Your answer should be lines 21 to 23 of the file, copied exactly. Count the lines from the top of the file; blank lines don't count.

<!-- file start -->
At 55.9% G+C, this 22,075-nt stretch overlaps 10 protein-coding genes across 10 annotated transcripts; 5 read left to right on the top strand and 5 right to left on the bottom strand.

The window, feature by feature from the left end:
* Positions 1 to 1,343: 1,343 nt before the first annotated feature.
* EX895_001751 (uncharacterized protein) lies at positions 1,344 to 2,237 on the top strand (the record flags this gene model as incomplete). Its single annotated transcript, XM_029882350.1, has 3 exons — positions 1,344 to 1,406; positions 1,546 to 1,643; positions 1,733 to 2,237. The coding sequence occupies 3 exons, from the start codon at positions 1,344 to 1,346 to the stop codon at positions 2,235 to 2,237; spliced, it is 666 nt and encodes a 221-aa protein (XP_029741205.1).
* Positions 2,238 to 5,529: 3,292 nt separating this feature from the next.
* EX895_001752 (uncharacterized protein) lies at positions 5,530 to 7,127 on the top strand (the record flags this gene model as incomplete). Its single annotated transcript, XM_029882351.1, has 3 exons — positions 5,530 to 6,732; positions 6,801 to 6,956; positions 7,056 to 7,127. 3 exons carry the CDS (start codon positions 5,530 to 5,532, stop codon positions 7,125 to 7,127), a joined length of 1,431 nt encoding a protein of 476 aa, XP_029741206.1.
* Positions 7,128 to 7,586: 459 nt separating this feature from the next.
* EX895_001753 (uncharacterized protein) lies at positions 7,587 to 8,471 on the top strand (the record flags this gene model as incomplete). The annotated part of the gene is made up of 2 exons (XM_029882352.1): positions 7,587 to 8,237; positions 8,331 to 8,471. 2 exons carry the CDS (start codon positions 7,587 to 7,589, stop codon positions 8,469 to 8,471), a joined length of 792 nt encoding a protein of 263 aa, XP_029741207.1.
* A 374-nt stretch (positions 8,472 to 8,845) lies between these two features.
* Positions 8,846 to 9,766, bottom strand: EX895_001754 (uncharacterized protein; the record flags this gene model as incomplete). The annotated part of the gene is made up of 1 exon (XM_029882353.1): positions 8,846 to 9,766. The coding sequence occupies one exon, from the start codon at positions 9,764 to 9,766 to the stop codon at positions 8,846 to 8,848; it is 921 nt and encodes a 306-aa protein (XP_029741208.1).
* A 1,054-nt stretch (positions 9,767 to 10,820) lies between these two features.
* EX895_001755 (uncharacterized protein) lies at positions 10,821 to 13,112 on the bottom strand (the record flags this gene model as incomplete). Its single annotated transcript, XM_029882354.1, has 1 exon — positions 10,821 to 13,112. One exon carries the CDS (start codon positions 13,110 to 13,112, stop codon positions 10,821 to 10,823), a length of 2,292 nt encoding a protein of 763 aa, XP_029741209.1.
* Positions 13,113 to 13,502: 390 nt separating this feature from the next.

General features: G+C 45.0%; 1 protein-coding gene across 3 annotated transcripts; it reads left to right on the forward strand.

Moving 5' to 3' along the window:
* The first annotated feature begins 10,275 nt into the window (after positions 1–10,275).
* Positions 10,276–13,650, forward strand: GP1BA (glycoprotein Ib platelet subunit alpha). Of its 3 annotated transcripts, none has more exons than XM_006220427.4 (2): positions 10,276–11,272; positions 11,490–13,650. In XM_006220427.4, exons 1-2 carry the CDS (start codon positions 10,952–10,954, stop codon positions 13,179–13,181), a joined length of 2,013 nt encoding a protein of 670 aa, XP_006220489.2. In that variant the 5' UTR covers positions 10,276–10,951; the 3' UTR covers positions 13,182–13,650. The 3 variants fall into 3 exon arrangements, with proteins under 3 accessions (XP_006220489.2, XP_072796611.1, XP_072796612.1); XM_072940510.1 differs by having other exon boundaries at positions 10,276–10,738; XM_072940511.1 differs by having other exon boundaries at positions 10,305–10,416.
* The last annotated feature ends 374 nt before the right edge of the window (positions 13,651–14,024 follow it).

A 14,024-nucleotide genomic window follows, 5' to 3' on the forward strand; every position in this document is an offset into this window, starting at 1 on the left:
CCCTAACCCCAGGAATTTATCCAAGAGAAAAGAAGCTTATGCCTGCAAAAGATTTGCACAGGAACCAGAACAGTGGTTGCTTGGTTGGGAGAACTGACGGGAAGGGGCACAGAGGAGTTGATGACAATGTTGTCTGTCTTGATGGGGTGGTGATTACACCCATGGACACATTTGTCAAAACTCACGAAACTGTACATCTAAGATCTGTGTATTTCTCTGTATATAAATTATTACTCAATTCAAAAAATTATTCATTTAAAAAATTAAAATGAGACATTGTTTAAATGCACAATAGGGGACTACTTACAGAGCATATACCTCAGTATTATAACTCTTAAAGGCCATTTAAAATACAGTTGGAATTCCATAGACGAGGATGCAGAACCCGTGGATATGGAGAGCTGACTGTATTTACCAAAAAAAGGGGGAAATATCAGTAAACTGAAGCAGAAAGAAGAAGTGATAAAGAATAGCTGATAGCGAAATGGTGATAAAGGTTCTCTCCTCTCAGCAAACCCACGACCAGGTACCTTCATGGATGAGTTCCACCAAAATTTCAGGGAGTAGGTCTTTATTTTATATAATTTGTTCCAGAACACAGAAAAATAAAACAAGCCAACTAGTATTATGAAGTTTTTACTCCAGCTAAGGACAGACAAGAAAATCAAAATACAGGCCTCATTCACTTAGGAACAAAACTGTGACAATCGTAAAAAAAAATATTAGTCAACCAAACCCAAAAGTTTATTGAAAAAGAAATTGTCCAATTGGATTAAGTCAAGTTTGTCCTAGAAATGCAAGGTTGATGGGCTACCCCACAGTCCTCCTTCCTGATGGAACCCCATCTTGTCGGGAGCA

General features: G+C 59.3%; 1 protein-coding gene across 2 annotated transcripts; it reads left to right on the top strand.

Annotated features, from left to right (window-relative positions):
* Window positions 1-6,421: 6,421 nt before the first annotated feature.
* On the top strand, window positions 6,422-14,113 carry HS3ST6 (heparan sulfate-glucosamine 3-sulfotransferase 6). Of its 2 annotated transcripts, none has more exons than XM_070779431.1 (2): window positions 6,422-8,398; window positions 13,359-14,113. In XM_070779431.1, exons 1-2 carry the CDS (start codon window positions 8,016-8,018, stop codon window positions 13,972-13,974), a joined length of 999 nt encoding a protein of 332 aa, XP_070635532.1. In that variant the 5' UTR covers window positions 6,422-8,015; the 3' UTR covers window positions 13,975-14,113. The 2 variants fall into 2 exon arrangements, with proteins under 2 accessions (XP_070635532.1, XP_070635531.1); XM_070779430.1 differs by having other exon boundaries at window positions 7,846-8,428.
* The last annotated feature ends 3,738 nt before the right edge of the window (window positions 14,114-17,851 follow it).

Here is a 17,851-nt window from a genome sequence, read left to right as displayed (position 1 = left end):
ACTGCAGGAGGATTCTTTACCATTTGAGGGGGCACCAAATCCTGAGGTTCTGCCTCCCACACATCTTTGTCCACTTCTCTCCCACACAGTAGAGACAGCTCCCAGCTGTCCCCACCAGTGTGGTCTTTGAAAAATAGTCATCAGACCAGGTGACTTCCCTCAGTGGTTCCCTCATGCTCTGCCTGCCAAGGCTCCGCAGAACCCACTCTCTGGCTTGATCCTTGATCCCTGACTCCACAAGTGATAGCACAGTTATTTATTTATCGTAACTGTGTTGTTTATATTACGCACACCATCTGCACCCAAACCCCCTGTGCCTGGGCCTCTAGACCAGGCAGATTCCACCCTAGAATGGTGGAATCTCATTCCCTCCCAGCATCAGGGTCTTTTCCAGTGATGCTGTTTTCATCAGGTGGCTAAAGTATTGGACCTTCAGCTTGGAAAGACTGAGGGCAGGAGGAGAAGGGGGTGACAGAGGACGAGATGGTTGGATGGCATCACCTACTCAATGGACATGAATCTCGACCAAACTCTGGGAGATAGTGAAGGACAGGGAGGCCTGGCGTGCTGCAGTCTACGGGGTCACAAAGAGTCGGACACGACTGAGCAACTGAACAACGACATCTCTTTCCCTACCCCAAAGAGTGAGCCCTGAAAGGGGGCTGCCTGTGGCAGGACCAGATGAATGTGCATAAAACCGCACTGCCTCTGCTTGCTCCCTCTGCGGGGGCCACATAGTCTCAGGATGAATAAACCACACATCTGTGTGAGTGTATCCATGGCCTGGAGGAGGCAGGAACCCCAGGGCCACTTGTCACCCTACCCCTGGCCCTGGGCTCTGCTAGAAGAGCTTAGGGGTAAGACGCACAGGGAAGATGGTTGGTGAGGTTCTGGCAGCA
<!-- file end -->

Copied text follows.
General features: G+C 59.3%; 1 protein-coding gene across 2 annotated transcripts; it reads left to right on the top strand.

Annotated features, from left to right (window-relative positions):
* Window positions 1-6,421: 6,421 nt before the first annotated feature.